“My fear is that we’re changing the whole nature of our city to serve people who have above average incomes in order to get amenities that, in this case, like childcare, is going to make the condo units more valuable, so they’re actually an asset for the developer. We have a building that’s mostly going to serve above average income renters.”

1157 Burrard Street Vancouver tower

Model of the tower at 1157 Burrard Street, Vancouver. (Merrick Architecture/Prima Properties)

1157 Burrard Street Vancouver tower

Model of the tower at 1157 Burrard Street, Vancouver. (Merrick Architecture/Prima Properties)

1157 Burrard Street Vancouver tower

Model of the tower at 1157 Burrard Street, Vancouver. (Merrick Architecture/Prima Properties)

1157 Burrard Street Vancouver

2019 artistic rendering of 1157 Burrard Street, Vancouver. (Merrick Architecture/Prima Properties)

Hardwick had similar concerns relating to the ownership type of housing being provided and potential land inflation in the area as a result, along with construction impacts.

However, independent councillor Sarah Kirby-Yung suggested “this will bring some additional life and residents into the area.”

“Yes, it is strata housing, but we have some really strong projects with social housing and rental housing coming into the area as well.” This was specifically a reference to city council’s approval this past summer of the 17-storey tower for 1190 Burrard Street, which will have 154 units of social housing and a new 13,400 sq ft location for the QMUNITY LGBTQ community and social service centre.

But Kirby-Yung commented the building’s high ratio of vehicle parking stalls to floor area and uses was problematic. Seven underground levels will contain 271 vehicle parking stalls, plus 399 secured bike parking spaces.

Several councillors also brought up the potential need for a replacement community garden in the area.

1157 Burrard Street Vancouver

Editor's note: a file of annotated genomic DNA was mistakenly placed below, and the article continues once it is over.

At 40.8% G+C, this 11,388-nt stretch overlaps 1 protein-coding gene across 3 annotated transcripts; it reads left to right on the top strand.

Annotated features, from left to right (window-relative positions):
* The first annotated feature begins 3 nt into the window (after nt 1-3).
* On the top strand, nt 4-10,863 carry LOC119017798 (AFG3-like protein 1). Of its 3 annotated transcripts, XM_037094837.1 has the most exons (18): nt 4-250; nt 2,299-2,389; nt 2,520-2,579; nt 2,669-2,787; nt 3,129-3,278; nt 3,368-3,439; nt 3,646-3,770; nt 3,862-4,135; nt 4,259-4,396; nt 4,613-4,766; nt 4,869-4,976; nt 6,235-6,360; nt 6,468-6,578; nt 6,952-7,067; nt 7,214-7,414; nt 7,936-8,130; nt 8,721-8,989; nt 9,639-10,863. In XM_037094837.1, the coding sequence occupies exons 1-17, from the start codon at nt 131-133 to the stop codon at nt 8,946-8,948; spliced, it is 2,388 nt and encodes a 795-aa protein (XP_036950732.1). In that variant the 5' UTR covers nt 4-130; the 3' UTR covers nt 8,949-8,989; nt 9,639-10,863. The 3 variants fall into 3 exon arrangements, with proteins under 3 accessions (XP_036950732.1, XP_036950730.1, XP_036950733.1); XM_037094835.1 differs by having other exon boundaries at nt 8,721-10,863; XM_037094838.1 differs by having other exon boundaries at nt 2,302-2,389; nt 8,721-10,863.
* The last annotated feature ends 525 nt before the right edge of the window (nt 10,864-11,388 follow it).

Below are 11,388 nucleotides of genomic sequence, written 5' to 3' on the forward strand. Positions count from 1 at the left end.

2019 artistic rendering of 1157 Burrard Street, Vancouver. (Merrick Architecture / Prima Properties)

1157 Burrard Street Vancouver tower

Model of the tower at 1157 Burrard Street, Vancouver. (Merrick Architecture/Prima Properties)

1157 Burrard Street Vancouver

2019 artistic rendering of 1157 Burrard Street, Vancouver. (Merrick Architecture/Prima Properties)

The tower’s flatiron shape is inspired by the “West Coast” environment and the nearby Electra tower — the former BC Hydro building.

According to the architect, an ever-moving system of sun shades on the tower’s western facade provides the tower with a unique exterior look; solar control blinds “respond dynamically to the movement of the sun and lower to form a pixilated evocation of the ground, sea, forest, mountain peaks and sky. As the sun sets they open again to reveal a glowing glass skin below.”

The tower’s height of 469 ft (143 m) is permitted under the city’s General Policy for Higher Buildings, which allows the building to extend into the View Cone 3 emanating from Queen Elizabeth Park, if the design meets a standard of architectural excellence. The property is also affected by View Cone 12 from the deck of the Granville Street Bridge, and View Cone B1 from the Charleson Park seawall in False Creek South.

The total floor area is 289,014 sq ft, establishing a floor area ratio of a floor area that is 13.37 times larger than the size of the 21,600 sq ft lot.

Over the next 20 years, the area will also see immense change from the closure of St. Paul’s Hospital, which will relocate to a new hospital campus in the False Creek Flats in 2027. The existing 6.6-acre Burrard Street hospital site was acquired by Concord Pacific last year for its redevelopment potential.

Kenneth ChanKenneth Chan